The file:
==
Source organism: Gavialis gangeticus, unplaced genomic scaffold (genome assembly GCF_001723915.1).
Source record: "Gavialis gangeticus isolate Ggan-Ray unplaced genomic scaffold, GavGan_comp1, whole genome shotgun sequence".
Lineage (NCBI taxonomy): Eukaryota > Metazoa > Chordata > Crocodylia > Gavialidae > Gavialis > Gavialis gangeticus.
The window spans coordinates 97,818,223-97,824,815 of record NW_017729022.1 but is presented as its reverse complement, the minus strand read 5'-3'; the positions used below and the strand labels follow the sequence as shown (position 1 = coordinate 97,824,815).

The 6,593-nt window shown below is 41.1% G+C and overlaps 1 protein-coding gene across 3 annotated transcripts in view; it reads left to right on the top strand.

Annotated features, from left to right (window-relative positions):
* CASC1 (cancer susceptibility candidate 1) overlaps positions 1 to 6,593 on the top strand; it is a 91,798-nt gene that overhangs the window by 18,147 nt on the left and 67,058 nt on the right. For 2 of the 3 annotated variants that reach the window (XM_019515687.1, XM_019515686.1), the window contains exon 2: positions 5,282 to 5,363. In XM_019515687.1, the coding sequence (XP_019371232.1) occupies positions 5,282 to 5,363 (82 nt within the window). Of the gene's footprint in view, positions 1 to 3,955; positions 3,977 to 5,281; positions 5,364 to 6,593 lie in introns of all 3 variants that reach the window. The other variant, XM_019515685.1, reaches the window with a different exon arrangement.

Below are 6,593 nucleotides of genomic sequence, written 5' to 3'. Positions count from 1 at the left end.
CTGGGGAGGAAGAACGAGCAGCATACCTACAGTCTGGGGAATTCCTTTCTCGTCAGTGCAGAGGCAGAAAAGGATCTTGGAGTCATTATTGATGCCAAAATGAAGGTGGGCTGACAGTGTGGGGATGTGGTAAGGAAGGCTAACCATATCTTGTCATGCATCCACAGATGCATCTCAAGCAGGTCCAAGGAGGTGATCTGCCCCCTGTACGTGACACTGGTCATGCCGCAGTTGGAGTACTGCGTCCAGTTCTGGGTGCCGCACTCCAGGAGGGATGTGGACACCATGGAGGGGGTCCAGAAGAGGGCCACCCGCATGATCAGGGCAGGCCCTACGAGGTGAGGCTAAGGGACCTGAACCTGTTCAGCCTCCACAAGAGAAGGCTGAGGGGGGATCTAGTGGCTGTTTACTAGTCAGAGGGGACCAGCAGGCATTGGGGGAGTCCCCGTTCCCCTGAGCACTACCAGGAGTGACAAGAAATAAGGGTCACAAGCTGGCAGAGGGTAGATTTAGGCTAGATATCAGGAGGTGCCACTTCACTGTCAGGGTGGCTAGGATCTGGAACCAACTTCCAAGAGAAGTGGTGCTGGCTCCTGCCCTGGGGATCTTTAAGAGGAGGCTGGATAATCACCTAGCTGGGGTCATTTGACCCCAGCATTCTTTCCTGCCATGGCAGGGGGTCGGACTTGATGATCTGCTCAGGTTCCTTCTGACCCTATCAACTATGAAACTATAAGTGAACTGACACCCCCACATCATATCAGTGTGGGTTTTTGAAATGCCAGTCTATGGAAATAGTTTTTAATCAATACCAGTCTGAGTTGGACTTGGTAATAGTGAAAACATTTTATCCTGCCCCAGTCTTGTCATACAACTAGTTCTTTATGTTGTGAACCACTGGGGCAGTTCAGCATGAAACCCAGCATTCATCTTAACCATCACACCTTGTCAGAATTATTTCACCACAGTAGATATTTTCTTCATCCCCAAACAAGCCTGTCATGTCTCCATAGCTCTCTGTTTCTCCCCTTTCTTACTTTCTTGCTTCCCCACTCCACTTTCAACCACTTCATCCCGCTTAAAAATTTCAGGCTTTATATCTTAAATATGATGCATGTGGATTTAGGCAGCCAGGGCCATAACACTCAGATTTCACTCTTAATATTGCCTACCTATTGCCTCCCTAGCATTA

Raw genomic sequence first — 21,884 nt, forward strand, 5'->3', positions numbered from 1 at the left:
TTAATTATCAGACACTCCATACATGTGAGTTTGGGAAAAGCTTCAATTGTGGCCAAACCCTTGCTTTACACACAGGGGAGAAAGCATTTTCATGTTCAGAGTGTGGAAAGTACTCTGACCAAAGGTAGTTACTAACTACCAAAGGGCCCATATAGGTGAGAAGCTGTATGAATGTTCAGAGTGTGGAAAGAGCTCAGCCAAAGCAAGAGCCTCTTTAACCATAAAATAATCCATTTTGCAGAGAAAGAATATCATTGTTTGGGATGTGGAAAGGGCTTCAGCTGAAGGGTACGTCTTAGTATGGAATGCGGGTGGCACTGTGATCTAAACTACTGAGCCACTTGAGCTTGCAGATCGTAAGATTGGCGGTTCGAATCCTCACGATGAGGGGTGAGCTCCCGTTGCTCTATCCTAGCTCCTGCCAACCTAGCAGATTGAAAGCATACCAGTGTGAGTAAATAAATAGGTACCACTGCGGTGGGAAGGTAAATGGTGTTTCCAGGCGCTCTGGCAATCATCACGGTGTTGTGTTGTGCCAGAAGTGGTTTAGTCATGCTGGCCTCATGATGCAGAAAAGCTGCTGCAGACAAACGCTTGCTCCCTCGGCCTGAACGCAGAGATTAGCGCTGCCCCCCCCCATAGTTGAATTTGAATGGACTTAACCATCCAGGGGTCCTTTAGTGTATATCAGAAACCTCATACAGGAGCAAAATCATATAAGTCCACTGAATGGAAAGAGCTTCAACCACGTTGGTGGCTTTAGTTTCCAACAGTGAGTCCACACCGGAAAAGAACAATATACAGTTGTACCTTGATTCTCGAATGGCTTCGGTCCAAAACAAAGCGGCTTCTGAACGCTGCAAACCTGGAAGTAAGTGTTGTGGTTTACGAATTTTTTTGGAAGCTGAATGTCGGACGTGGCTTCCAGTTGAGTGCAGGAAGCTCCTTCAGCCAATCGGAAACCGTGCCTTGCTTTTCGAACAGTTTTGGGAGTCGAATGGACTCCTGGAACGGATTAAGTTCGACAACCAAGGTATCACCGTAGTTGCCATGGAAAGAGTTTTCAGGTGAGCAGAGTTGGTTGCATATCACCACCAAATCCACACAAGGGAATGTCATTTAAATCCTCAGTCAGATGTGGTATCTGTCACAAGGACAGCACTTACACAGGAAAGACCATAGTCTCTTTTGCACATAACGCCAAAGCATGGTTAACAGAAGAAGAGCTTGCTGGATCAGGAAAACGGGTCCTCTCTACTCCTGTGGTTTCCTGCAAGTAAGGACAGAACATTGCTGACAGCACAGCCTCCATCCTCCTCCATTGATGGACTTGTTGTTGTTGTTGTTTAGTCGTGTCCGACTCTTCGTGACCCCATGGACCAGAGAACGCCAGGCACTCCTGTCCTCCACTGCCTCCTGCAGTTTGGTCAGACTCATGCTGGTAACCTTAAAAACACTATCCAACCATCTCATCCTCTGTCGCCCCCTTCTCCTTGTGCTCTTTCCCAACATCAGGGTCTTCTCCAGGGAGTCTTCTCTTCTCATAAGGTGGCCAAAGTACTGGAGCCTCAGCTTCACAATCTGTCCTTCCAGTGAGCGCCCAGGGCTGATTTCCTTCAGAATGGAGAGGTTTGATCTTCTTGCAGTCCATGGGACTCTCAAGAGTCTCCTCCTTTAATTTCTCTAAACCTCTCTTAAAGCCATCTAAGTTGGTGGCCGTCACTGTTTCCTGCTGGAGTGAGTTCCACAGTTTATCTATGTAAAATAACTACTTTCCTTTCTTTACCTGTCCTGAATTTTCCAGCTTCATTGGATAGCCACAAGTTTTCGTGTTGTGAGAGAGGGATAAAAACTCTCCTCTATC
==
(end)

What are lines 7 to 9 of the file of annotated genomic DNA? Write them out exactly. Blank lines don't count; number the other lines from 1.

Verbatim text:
* CASC1 (cancer susceptibility candidate 1) overlaps positions 1 to 6,593 on the top strand; it is a 91,798-nt gene that overhangs the window by 18,147 nt on the left and 67,058 nt on the right. For 2 of the 3 annotated variants that reach the window (XM_019515687.1, XM_019515686.1), the window contains exon 2: positions 5,282 to 5,363. In XM_019515687.1, the coding sequence (XP_019371232.1) occupies positions 5,282 to 5,363 (82 nt within the window). Of the gene's footprint in view, positions 1 to 3,955; positions 3,977 to 5,281; positions 5,364 to 6,593 lie in introns of all 3 variants that reach the window. The other variant, XM_019515685.1, reaches the window with a different exon arrangement.

Below are 6,593 nucleotides of genomic sequence, written 5' to 3'. Positions count from 1 at the left end.
CTGGGGAGGAAGAACGAGCAGCATACCTACAGTCTGGGGAATTCCTTTCTCGTCAGTGCAGAGGCAGAAAAGGATCTTGGAGTCATTATTGATGCCAAAATGAAGGTGGGCTGACAGTGTGGGGATGTGGTAAGGAAGGCTAACCATATCTTGTCATGCATCCACAGATGCATCTCAAGCAGGTCCAAGGAGGTGATCTGCCCCCTGTACGTGACACTGGTCATGCCGCAGTTGGAGTACTGCGTCCAGTTCTGGGTGCCGCACTCCAGGAGGGATGTGGACACCATGGAGGGGGTCCAGAAGAGGGCCACCCGCATGATCAGGGCAGGCCCTACGAGGTGAGGCTAAGGGACCTGAACCTGTTCAGCCTCCACAAGAGAAGGCTGAGGGGGGATCTAGTGGCTGTTTACTAGTCAGAGGGGACCAGCAGGCATTGGGGGAGTCCCCGTTCCCCTGAGCACTACCAGGAGTGACAAGAAATAAGGGTCACAAGCTGGCAGAGGGTAGATTTAGGCTAGATATCAGGAGGTGCCACTTCACTGTCAGGGTGGCTAGGATCTGGAACCAACTTCCAAGAGAAGTGGTGCTGGCTCCTGCCCTGGGGATCTTTAAGAGGAGGCTGGATAATCACCTAGCTGGGGTCATTTGACCCCAGCATTCTTTCCTGCCATGGCAGGGGGTCGGACTTGATGATCTGCTCAGGTTCCTTCTGACCCTATCAACTATGAAACTATAAGTGAACTGACACCCCCACATCATATCAGTGTGGGTTTTTGAAATGCCAGTCTATGGAAATAGTTTTTAATCAATACCAGTCTGAGTTGGACTTGGTAATAGTGAAAACATTTTATCCTGCCCCAGTCTTGTCATACAACTAGTTCTTTATGTTGTGAACCACTGGGGCAGTTCAGCATGAAACCCAGCATTCATCTTAACCATCACACCTTGTCAGAATTATTTCACCACAGTAGATATTTTCTTCATCCCCAAACAAGCCTGTCATGTCTCCATAGCTCTCTGTTTCTCCCCTTTCTTACTTTCTTGCTTCCCCACTCCACTTTCAACCACTTCATCCCGCTTAAAAATTTCAGGCTTTATATCTTAAATATGATGCATGTGGATTTAGGCAGCCAGGGCCATAACACTCAGATTTCACTCTTAATATTGCCTACCTATTGCCTCCCTAGCATTA